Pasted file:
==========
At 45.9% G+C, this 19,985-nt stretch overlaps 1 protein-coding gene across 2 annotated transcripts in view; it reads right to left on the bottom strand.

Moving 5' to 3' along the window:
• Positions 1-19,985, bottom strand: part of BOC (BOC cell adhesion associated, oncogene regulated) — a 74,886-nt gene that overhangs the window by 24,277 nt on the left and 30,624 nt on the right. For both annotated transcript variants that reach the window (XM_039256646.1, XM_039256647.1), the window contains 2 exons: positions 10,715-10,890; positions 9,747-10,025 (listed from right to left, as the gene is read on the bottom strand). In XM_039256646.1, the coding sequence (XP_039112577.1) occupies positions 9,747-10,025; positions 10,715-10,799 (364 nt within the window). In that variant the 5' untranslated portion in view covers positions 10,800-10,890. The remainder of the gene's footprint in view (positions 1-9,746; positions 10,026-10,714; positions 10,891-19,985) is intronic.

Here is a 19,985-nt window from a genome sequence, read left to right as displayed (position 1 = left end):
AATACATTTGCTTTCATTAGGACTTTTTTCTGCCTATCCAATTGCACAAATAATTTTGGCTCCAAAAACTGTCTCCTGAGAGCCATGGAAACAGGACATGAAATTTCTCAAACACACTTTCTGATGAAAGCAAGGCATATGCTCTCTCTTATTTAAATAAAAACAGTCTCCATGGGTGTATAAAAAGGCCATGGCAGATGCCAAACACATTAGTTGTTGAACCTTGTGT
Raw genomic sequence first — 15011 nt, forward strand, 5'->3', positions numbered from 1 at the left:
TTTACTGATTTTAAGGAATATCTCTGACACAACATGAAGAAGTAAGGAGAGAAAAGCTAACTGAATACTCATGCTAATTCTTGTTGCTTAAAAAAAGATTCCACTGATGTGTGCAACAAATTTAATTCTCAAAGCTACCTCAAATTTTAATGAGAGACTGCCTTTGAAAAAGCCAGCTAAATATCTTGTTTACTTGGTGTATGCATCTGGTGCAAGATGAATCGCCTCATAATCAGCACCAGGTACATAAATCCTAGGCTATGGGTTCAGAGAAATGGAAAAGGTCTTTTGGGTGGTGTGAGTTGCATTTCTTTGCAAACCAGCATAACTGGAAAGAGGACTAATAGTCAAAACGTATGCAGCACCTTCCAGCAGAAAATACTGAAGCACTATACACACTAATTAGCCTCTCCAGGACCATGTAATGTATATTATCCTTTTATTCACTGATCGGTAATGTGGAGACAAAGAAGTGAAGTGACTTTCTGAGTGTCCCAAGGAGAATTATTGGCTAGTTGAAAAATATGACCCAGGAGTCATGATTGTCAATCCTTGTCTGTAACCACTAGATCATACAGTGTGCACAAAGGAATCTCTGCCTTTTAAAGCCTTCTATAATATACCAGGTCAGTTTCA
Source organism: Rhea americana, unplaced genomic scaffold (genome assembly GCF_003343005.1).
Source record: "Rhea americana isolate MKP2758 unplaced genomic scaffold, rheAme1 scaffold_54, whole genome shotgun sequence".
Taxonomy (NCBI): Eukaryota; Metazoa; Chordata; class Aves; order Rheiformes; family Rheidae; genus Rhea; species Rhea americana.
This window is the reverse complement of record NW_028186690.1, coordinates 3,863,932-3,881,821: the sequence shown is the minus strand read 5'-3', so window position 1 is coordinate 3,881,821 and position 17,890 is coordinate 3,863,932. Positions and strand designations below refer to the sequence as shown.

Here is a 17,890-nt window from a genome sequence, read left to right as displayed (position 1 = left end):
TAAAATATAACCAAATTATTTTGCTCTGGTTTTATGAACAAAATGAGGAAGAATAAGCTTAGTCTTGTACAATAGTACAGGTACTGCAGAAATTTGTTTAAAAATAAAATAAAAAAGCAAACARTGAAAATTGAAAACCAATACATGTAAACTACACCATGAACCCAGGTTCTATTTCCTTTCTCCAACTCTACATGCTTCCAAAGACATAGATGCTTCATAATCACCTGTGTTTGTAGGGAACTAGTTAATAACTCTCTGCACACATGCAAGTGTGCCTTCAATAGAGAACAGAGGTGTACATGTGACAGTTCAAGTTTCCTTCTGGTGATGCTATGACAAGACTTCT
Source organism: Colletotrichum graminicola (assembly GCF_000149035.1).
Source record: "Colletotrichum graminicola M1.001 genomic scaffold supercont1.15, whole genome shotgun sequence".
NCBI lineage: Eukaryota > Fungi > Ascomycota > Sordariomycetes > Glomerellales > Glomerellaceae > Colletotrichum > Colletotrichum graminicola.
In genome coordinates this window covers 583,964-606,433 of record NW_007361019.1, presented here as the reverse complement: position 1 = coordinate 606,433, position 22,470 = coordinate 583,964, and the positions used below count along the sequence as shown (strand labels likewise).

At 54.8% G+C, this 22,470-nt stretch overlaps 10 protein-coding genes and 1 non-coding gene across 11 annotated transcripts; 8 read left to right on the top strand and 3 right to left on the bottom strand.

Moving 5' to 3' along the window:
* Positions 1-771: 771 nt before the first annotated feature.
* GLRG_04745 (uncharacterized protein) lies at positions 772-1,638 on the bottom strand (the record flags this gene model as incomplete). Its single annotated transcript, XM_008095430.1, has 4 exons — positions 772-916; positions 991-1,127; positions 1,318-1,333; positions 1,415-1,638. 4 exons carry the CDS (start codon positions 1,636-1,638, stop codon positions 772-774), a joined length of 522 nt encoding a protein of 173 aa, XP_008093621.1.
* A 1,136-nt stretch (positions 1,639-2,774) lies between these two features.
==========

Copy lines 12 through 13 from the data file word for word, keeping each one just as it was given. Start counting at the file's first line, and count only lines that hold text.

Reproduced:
Here is a 17,890-nt window from a genome sequence, read left to right as displayed (position 1 = left end):
TAAAATATAACCAAATTATTTTGCTCTGGTTTTATGAACAAAATGAGGAAGAATAAGCTTAGTCTTGTACAATAGTACAGGTACTGCAGAAATTTGTTTAAAAATAAAATAAAAAAGCAAACARTGAAAATTGAAAACCAATACATGTAAACTACACCATGAACCCAGGTTCTATTTCCTTTCTCCAACTCTACATGCTTCCAAAGACATAGATGCTTCATAATCACCTGTGTTTGTAGGGAACTAGTTAATAACTCTCTGCACACATGCAAGTGTGCCTTCAATAGAGAACAGAGGTGTACATGTGACAGTTCAAGTTTCCTTCTGGTGATGCTATGACAAGACTTCT